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Pokemon GO good or bad for mental health? Help!


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Hello guys!

I deleted all my games for the first time yesterday, because it sucks my life and soul out of me.

But I did not delete Pokemon Go game, where in order to progress you have to go out of your house and travel where you can catch Pokemon in real places.

I thought to myself that this game sets me out to the real world, outside, I am not merely pushing buttons just by sitting, I am somehow living it. The achievements are bound to how much I travel actually. That means I never play at home anymore, just outside walking and so on.

What is your experience as a gaming quitter? What advice can you give me? Should I abandon this game or use it to be happy when the game quitting side effects are seen?

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Pretty sure anyone on this forum (including myself) would tell you not to play it at all. 

Going back to the vomit isn't going to do any good for you. 

While the game does get you to move around and get out of your home, the 'Gotta catch em all' aspect is what will spiral into addiction. 

Better to suffer through the pain of the first couple weeks going cold turkey and be free of it for the rest of your life than to continue remaining an addicted slave to any kind of game. 

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I think it makes more sense to tackle the societal aspects, rather than to ask the question "Pokemon GO good or bad for mental health?". I don't argue "walking and gaming" is a better combination than "sitting and gaming". But wouldn't it be better to just go outside to be outside? Notice the people walking about, cycling, talking... all of them the same yet different? Be in the nature for the nature, not for the game in the phone?

I'm not a fan of using the phone in public in general. It's why I've never needed mobile data; every other place I go to nowadays has a Wi-Fi if I need it anyway. Multitasking doesn't work. We can't be somewhere/do something on 100% while responding to messages every two minutes. Does having mobile data make you money? If it doesn't, why do you "need" it?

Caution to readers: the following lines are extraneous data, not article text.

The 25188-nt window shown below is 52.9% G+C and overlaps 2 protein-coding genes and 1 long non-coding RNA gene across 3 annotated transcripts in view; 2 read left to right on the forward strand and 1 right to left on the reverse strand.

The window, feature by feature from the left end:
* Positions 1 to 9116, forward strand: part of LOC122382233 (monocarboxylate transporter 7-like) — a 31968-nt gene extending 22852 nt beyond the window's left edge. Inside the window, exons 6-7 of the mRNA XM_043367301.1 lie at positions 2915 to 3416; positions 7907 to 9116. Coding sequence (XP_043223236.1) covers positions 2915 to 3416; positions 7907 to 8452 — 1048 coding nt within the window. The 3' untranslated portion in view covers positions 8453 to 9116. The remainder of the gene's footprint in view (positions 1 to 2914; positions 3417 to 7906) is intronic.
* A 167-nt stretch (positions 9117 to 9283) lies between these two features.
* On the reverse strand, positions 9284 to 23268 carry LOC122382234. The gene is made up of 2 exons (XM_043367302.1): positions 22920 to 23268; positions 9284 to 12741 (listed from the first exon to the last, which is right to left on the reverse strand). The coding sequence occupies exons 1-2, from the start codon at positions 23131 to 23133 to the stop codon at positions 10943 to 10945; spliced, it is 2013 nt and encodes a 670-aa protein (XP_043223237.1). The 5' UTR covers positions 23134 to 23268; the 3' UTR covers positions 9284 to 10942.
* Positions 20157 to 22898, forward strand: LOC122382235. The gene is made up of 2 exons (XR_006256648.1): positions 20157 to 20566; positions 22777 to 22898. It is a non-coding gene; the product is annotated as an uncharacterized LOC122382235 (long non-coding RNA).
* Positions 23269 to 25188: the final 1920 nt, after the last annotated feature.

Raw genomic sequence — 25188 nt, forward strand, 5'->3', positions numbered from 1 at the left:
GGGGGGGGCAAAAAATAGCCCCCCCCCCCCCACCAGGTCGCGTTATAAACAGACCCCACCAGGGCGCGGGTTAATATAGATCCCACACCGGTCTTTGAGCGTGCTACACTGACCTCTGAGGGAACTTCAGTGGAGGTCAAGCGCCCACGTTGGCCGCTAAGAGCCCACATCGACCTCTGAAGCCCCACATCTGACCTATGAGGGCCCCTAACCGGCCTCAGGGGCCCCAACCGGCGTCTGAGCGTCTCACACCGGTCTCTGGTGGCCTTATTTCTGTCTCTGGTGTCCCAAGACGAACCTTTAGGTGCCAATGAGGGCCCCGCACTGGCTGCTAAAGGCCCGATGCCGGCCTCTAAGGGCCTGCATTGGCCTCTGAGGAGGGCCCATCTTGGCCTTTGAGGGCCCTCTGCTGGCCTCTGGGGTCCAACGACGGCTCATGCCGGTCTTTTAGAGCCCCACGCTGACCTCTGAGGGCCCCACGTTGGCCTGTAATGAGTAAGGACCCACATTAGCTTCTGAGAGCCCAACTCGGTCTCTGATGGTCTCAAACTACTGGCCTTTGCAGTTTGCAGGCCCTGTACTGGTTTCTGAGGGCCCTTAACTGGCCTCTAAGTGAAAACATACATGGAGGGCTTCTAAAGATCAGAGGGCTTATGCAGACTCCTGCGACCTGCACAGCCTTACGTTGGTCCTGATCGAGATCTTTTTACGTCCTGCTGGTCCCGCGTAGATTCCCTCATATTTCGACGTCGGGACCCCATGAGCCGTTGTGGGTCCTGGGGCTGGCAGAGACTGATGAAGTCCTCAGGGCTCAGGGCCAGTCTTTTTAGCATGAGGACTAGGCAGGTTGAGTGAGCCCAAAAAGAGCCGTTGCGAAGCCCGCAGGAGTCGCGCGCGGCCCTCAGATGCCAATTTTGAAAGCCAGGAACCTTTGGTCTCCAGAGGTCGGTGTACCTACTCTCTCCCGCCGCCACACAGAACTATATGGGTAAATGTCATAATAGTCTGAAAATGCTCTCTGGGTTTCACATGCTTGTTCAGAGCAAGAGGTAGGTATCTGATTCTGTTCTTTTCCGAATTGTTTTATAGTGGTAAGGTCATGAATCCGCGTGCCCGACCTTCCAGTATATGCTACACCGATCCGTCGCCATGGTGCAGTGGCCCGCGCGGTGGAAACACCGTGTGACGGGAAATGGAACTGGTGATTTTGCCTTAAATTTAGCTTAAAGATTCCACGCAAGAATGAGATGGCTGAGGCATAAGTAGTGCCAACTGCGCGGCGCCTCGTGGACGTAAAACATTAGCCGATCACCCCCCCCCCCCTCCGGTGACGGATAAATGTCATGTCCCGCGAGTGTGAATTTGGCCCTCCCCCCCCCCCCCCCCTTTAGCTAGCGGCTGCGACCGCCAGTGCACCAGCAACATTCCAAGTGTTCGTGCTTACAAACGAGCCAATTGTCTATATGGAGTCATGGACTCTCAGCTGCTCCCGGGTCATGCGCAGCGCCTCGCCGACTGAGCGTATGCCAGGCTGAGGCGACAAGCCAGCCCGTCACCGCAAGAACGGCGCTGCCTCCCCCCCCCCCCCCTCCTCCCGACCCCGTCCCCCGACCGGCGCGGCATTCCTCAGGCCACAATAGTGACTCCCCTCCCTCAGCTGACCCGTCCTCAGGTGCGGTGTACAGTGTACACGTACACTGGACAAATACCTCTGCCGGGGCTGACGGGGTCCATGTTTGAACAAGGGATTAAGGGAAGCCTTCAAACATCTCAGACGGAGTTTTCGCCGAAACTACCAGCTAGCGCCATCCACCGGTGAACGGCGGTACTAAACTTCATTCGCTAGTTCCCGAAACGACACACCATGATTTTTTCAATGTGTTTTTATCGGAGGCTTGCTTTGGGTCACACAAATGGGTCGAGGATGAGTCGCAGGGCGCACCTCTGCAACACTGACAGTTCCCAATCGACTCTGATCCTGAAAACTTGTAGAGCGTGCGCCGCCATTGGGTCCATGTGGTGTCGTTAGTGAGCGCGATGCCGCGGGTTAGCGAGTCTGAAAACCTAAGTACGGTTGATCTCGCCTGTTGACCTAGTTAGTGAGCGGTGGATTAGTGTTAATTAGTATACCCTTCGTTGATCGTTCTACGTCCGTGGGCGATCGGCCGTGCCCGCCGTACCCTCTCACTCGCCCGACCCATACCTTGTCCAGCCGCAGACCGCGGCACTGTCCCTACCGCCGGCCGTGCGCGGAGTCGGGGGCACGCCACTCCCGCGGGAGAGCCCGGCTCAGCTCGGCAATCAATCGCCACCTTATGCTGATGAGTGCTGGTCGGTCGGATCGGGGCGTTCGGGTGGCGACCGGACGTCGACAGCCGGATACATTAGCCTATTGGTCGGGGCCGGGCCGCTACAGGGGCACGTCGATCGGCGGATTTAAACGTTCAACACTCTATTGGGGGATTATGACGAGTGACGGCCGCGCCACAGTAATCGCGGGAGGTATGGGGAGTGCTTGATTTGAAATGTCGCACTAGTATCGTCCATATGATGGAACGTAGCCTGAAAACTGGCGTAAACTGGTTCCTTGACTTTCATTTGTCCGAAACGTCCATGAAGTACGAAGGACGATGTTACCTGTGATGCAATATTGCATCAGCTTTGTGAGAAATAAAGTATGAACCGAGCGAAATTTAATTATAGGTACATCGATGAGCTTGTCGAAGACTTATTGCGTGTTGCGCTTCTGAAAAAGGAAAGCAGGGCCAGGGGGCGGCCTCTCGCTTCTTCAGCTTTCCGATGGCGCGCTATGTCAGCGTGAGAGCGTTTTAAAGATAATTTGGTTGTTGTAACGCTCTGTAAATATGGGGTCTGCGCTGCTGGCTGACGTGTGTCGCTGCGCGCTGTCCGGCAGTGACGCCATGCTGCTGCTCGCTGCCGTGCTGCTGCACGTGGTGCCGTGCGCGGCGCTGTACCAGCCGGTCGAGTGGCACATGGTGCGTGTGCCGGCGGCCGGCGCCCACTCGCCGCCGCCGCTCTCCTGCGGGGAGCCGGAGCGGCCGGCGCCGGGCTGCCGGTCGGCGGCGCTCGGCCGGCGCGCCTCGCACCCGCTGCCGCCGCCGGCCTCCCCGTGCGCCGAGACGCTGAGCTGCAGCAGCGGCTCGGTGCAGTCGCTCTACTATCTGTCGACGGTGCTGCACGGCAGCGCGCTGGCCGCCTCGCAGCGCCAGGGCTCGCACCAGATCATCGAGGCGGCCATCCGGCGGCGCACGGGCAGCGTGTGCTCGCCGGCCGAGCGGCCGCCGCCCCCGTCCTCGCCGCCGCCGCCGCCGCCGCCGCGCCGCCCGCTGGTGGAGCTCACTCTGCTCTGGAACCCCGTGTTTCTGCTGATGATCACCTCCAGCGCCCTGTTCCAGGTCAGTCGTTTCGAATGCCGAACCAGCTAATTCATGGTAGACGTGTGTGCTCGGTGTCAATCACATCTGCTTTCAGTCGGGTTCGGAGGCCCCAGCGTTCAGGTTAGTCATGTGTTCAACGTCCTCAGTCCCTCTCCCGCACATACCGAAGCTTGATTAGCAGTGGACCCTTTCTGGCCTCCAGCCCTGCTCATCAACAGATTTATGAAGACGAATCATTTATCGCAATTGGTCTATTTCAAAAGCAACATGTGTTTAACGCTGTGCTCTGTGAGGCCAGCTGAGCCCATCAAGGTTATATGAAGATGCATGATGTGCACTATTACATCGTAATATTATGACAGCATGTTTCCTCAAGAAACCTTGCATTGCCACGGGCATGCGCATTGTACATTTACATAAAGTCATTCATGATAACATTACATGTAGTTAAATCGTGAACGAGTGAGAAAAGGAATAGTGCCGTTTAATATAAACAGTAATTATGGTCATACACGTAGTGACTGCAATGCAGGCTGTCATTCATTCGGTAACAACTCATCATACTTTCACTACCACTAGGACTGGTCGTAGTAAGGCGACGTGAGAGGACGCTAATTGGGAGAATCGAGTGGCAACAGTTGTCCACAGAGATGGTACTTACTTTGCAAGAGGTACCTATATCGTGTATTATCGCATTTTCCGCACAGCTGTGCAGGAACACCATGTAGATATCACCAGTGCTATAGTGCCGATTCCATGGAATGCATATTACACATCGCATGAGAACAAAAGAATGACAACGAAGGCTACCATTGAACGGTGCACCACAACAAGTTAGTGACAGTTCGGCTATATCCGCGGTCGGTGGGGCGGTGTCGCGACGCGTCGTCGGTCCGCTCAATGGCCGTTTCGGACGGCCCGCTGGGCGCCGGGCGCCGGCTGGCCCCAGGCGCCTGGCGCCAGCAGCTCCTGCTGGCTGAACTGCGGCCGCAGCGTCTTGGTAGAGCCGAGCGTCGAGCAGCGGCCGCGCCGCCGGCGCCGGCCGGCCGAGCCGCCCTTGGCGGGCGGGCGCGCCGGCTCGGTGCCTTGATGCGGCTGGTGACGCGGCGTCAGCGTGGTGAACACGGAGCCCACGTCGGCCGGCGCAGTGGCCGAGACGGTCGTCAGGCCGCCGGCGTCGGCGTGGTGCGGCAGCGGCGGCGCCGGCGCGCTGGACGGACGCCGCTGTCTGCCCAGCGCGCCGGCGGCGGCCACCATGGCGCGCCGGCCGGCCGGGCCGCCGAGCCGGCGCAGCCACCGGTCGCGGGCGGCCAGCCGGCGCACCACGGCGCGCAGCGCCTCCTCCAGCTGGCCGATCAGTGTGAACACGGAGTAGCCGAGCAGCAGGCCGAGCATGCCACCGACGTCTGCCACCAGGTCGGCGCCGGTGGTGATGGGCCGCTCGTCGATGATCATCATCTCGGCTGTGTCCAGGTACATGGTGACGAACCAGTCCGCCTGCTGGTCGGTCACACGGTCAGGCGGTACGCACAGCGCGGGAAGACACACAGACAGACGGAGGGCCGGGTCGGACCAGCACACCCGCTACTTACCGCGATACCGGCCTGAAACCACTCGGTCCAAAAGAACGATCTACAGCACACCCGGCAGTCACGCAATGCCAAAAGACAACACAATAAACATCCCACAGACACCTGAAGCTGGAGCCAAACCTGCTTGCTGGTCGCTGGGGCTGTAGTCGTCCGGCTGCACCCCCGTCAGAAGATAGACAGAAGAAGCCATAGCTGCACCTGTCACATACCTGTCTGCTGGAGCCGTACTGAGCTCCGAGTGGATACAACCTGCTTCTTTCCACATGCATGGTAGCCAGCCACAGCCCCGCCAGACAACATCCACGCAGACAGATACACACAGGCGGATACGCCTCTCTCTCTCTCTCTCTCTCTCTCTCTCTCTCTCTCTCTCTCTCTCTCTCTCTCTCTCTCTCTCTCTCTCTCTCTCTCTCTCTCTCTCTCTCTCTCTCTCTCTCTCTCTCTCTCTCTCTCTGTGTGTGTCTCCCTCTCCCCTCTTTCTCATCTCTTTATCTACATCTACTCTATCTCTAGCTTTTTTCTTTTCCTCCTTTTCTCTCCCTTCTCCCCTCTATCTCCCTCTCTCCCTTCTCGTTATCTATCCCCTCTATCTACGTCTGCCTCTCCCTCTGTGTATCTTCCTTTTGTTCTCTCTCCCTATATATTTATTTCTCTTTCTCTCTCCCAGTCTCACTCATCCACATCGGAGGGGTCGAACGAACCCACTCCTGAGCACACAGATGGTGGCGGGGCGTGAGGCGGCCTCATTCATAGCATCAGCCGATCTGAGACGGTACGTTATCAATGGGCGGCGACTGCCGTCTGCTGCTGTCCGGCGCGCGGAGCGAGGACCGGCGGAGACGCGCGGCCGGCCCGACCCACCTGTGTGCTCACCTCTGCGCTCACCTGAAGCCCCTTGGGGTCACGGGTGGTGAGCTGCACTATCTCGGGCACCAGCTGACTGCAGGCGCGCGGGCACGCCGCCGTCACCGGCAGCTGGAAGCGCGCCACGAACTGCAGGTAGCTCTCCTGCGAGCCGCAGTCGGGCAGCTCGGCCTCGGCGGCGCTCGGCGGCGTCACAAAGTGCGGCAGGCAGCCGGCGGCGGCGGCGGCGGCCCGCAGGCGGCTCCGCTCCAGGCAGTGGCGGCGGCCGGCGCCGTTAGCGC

My job as a teacher is literally to be there for the students for 60/90 minutes to help them improve their English. I can afford to browse/take a break if I have online classes and I assign them some grammar exercise for 10 minutes to work on, but other than that, I have to focus and pay attention. Students are also much more likely to be distracted if it's "just" online lessons and they have to be ready to solve problems for their subordinates/bosses/customers, so some of them don't even have the luxury (one would take for granted) to just focus on English for an hour.

Manson wrote a great article about attention here, so go check it out: https://markmanson.net/attention

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On 6/9/2021 at 10:51 AM, Zuangzi said:

Hello guys!

I deleted all my games for the first time yesterday, because it sucks my life and soul out of me.

But I did not delete Pokemon Go game, where in order to progress you have to go out of your house and travel where you can catch Pokemon in real places.

I thought to myself that this game sets me out to the real world, outside, I am not merely pushing buttons just by sitting, I am somehow living it. The achievements are bound to how much I travel actually. That means I never play at home anymore, just outside walking and so on.

What is your experience as a gaming quitter? What advice can you give me? Should I abandon this game or use it to be happy when the game quitting side effects are seen?

I think you need to find something else to do in outside like volunteer people come together and cleaning parks or riding bicycle etc